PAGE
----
Dinner With My Family #30: Stuffed Bell Peppers

Stuffed Bell Pepper Recipe

Bell peppers are appearing by the dozen in neighborhood gardens, which means it’s time to figure out some great uses for them. My favorite use is to take five or so, clean them out, and stuff them with rice and other goodies.

Cored peppers

Even if you don’t have a garden of your own, this is still a good time of the year to try stuffed bell peppers, as the key ingredient you need (bell peppers) is often on sale in the grocery store. At least, that’s the case around here, where grocery stores are competing with roadside vendors for sales on the fresh produce that’s coming online.

For us, this is a perfect summer rainy day meal. It’s really flexible, takes advantage of fresh vegetables from the garden, and creates a delicious meal with plenty of leftovers.

Finished pepper

What You Need

For the exact recipe I’m describing below, all you really need are a few bell peppers, roughly one cup of cooked rice per bell pepper (this is a good opportunity to cook some extra rice for other meals, so don’t hesitate to cook some extra), roughly one small tomato per bell pepper (or one large tomato per two bell peppers), and a bit of cheese (we used a bit of Parmesan and some mozzarella). We also sprinkled some dried herbs (basil and oregano) on top along with some ground black pepper.

However, you can stuff these things to your delight. Other ingredients you might use include onions, garlic, mushrooms, spinach leaves – the options are endless.

You’ll also need an oven and a good-sized dish to bake the peppers in. I’m using a 5.5 quart enameled cast iron pot for the five very large bell peppers we’re using.

The Night Before (or Early That Day)

If you want, you can do the entire meal preparation the night before quite easily, leaving you to just pull out the dish to bake the bell peppers in the next day.

You can also divide up the work into batches by cooking the rice in advance or preparing the complete mix that you’re going to put inside the bell peppers in advance.

One thing I would absolutely do in advance, though, is clean out the bell peppers. Cut a hole in the top to remove the stem and allow yourself some room to spoon in some of the mixture you’re going to make, then thoroughly clean the pepper so that you remove excess seeds.

Preparing the Meal

First, cook the rice according to the package directions. We used long grain brown rice, but anything will work here.

While the rice is cooking, clean and then dice up your tomatoes. I usually try to conserve as much of the juice as possible from the tomatoes when doing this.

Stuffing mix

When the rice is done, mix the tomatoes directly in with the rice, along with any additional vegetables or ingredients you’re using, like onions or mushrooms or herbs or some of your cheese. I made plenty here so that we can freeze one batch of the mix to add to peppers again later in the fall, using the last of our peppers from the garden. We mixed about 1/2 cup Parmesan cheese straight into the mix.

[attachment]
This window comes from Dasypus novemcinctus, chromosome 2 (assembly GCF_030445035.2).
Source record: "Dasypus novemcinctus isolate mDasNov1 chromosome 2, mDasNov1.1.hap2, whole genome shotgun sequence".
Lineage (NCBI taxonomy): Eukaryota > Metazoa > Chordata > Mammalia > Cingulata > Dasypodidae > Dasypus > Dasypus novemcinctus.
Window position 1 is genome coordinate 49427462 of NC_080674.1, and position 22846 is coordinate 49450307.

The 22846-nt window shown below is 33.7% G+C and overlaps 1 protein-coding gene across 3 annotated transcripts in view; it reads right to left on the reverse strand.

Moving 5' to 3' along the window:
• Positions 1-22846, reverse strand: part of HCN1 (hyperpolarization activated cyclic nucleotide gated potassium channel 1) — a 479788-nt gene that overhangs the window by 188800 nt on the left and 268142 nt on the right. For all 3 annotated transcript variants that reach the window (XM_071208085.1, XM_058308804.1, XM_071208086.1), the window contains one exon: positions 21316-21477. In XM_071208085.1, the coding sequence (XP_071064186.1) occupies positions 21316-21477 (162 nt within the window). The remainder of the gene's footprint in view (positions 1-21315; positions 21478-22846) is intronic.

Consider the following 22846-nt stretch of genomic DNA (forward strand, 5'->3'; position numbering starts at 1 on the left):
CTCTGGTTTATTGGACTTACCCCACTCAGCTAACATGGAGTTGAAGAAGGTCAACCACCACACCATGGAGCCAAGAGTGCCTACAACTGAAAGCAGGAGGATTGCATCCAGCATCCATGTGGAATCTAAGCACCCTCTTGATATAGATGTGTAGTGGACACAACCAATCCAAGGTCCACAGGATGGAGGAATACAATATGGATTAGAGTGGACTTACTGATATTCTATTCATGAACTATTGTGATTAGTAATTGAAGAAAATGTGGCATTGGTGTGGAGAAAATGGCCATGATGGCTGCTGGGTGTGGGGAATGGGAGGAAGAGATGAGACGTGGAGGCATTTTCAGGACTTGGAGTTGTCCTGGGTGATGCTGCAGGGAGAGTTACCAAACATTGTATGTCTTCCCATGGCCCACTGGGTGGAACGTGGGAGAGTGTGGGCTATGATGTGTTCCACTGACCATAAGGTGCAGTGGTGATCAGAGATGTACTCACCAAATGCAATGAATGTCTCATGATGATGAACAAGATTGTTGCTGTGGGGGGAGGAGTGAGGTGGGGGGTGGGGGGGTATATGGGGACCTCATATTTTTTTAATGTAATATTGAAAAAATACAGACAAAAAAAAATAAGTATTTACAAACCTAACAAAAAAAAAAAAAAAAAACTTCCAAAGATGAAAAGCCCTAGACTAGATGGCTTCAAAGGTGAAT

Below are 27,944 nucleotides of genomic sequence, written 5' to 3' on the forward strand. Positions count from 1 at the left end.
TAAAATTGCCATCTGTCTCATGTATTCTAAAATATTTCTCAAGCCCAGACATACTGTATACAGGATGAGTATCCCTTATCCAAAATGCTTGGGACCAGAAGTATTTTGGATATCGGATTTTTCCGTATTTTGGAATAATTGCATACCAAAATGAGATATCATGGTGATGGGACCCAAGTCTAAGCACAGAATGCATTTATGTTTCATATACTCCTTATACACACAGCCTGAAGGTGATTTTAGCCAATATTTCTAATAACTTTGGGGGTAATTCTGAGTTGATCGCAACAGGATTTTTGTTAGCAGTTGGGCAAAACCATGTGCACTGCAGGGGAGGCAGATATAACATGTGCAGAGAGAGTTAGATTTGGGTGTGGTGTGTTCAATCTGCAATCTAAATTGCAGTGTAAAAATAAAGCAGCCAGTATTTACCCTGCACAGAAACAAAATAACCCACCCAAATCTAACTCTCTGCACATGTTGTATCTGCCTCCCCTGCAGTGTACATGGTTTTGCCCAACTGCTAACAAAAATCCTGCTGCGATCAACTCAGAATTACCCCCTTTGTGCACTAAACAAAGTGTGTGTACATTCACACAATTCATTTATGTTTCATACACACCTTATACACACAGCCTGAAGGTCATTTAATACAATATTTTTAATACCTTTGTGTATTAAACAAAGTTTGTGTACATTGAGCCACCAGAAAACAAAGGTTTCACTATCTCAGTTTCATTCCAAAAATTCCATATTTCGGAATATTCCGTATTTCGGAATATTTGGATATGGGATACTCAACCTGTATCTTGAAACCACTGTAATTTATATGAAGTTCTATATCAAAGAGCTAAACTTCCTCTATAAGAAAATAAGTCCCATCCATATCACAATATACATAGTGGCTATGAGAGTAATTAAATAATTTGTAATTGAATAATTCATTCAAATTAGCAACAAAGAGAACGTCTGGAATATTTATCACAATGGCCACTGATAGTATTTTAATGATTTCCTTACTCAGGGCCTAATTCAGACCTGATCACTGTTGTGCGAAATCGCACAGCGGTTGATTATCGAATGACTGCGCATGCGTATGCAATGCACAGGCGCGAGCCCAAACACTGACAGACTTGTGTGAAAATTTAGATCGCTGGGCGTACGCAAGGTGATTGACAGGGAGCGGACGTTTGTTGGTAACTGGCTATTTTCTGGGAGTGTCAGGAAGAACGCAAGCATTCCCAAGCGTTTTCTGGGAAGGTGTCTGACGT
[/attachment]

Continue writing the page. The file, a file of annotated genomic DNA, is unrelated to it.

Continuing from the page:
Start spooning that mix directly into the peppers. When the pepper fills up, I like to press down on the top of the mix with a spoon to force out air bubbles, which usually makes room for a bit more mix.

Cheese on top (before herbs and spices)

Once you’ve stuffed all the peppers and put them in your cooking pot, pour in the rest of the rice mix right in with the peppers if you have a little extra. It will cook just fine. Add any extra ingredients on top (we added mozzarella cheese), cover, and bake at 375 F covered for about 8 minutes per pepper (if the filling was hot) or about 12 minutes per pepper (if the filling was cool because you refrigerated things).

Scoop out the peppers (with some of the extra rice) and serve!

Finished pot

Optional Ingredients

As mentioned earlier, you can stuff the peppers with any number of things. While I would consistently use some sort of grain to make up some of the bulk of the stuffing, you can use any sort of grain, from long-grain rice to quinoa. You can also add many different types of vegetables to the grain. We used tomatoes, but you could easily add spinach, onions, garlic, radish – any number of things. You can also add spices and cheese to your heart’s content.

Trent Hamm
Trent Hamm
Founder of The Simple Dollar

Trent Hamm founded The Simple Dollar in 2006 after developing innovative financial strategies to get out of debt. Since then, he’s written three books (published by Simon & Schuster and Financial Times Press), contributed to Business Insider, US News & World Report, Yahoo Finance, and Lifehacker, and been featured in The New York Times, TIME, Forbes, The Guardian, and elsewhere.

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